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Re: OpenLDAP and wildcard SSL certs

Brent J. Nordquist wrote:

As noted in the original message you referenced, RFC2459 does not permit the use of wildcards in the subject DN of a cert. The specification only allows wildcards to be used in the subjectAltName extension. Any organizations and software packages supporting wildcards in the subject DN are broken, and cannot be considered to have a reliable security implementation.

Just a note, RFC2459 has been obsoleted by RFC3280, but the relevant text is identical in the new spec.

So to clarify: Are you saying it is "pure nonsense" for VeriSign,
GeoTrust, etc. to sell certificates with wildcards in the "subject
DN" (what I'm talking about is the "CN" that you fill in during CSR
generation, but you appear to be using a different term)? Because they do
(we've bought them). And Apache, Sendmail, and other servers will serve
them out. And a whole raft of email, web, and other clients will accept
them. Are you saying that's all being done wrong?

The specification does not allow them. Nor is their usage consistent with the basic purpose of a certificate. Yes, I would say they are wrong. Which is funny, considering that one of the co-authors of the spec is a Verisign employee. (Of course, it has already been demonstrated that Verisign's security practices were flawed http://amug.org/~glguerin/opinion/revocation.html .) But it's not for me to explain why other companies do what they do.

Honestly, I'm not trolling here; you can tell I'm new to this, and I'm
just saying that the empirical evidence in practice I've seen so far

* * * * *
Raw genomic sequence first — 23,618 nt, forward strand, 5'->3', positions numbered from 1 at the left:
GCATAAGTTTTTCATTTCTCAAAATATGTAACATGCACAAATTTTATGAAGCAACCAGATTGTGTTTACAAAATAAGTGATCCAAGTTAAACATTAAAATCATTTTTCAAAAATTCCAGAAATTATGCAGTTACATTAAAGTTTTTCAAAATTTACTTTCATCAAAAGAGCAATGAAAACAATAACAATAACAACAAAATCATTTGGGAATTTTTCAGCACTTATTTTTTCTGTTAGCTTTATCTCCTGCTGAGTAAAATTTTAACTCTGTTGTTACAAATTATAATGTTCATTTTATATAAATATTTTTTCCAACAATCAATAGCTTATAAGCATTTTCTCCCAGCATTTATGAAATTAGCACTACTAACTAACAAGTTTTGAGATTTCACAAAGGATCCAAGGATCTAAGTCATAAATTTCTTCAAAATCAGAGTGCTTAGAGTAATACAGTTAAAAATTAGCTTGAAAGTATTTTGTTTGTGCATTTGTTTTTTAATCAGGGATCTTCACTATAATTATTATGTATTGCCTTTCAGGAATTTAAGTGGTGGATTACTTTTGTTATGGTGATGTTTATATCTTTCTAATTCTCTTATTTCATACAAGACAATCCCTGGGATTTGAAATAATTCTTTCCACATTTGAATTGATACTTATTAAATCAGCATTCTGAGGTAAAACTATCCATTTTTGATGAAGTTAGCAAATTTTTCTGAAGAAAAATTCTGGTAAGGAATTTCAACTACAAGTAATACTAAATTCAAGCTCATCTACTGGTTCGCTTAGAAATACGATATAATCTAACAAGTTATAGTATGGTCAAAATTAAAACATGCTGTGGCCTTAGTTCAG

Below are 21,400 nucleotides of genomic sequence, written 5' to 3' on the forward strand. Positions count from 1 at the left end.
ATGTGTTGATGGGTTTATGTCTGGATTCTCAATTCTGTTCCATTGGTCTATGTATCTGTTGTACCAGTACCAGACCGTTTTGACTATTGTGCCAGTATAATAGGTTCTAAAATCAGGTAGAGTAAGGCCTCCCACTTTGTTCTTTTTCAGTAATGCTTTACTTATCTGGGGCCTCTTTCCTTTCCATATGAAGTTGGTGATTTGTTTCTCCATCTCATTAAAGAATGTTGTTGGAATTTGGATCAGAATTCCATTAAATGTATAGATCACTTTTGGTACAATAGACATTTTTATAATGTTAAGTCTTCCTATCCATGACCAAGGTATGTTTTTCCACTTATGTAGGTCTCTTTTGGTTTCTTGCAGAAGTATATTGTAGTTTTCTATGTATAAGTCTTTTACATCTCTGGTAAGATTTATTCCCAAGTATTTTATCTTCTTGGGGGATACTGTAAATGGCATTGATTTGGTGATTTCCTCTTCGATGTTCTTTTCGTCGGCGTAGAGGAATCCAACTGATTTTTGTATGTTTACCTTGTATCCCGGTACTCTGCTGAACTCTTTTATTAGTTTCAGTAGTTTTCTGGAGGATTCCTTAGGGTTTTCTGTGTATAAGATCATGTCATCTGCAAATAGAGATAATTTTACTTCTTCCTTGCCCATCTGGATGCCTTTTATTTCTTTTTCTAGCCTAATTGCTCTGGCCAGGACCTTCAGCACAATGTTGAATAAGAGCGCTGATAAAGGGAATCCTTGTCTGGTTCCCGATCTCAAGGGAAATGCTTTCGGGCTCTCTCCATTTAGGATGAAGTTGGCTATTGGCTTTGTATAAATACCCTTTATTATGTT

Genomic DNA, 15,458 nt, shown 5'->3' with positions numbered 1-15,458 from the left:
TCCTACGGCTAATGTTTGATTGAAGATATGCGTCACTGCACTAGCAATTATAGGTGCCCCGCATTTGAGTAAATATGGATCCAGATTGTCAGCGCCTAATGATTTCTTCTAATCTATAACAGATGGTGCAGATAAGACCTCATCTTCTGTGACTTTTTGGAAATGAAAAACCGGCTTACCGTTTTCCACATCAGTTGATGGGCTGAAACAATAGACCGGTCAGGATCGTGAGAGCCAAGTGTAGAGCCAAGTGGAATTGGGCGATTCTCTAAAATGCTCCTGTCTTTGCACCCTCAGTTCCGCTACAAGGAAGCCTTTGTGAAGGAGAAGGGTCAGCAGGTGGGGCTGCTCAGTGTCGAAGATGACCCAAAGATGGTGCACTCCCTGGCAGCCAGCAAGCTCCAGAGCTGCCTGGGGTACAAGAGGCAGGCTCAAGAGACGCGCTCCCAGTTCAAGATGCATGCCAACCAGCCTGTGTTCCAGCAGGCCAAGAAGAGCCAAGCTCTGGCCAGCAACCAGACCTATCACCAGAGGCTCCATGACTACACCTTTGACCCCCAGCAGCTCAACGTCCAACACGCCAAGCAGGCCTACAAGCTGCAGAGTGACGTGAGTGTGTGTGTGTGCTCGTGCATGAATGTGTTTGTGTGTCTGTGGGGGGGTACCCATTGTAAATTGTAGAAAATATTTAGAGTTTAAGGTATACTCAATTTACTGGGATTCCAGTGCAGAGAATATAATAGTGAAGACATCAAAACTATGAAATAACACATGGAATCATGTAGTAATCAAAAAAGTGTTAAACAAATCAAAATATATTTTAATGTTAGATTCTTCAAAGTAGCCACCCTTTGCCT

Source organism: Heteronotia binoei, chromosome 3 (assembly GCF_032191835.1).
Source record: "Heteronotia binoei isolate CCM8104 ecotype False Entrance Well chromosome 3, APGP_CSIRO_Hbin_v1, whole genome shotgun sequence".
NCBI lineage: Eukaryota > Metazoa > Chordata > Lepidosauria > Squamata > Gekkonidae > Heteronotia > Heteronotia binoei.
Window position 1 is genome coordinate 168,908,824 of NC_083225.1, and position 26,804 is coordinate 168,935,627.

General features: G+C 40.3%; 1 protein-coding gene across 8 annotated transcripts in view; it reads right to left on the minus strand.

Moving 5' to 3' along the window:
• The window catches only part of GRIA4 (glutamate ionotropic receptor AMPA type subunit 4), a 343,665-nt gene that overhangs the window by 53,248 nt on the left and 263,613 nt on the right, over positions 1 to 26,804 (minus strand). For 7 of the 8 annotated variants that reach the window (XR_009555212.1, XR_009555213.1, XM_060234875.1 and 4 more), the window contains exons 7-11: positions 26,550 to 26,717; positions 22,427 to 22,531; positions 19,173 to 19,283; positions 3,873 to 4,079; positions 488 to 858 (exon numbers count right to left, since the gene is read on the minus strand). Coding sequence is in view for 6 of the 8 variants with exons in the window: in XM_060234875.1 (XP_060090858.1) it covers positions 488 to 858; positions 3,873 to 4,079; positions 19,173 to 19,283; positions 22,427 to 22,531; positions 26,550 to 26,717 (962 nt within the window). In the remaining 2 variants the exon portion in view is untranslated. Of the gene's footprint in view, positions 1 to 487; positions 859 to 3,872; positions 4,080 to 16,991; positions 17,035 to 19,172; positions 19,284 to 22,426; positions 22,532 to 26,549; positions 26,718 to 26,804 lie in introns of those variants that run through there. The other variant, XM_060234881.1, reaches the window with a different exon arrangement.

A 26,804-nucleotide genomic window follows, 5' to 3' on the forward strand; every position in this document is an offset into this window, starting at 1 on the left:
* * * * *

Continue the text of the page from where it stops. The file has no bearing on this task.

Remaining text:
is overwhelmingly not lining up what what you and the spec. seem to be
saying is the "correct" way to do this. So I'm trying to understand.

I cannot provide any explanation for the common practice you've observed. However, my experience has been that "common practice" is very seldom equal to "best practice" in many fields. One doesn't have to look very hard to see (e.g. http://www.sxsecurity.com/vulnerabilities/vuln-362.php) that just because a program is popular doesn't mean it's correct.

SSL and certificates are not just some Magic Security Solution that can be used arbitrarily without any thought. It is important to understand exactly what these things are for.

I appreciate the clarification of what the subject DN and subjectAltName
are "for" and how they're intended to be used. The sum of the responses
so far seem to be saying that you use a wildcard to specify a bunch of
servers that all provide a service under one name (ldap[1..N].example.com
providing ldap.example.com) -- not to specify a bunch of different
service names all under one cert ({ldap,smtp,www}.example.com as
*.example.com). All that's been helpful; thanks.

You can certainly provide a bunch of different services under one cert as well, nothing we've discussed here prevents that. You just have to use the subjectAltName to do so.

But we have been using one CN=*.example.com cert. to save money for
several years now, and it "works" except for OpenLDAP which has always
needed its own. Not sure yet what to conclude.

There are a lot of certificate vendors out there selling certificates with pure garbage in their Subject DNs. As usual, caveat emptor. The best thing to do is to continue educating yourself on the topic, and keep asking questions. But further questions on this topic don't really belong here, you might try the openssl-users@openssl.org mailing list or some other list devoted to SSL/security topics.

 -- Howard Chu
 Chief Architect, Symas Corp.       Director, Highland Sun
 http://www.symas.com               http://highlandsun.com/hyc
 Symas: Premier OpenSource Development and Support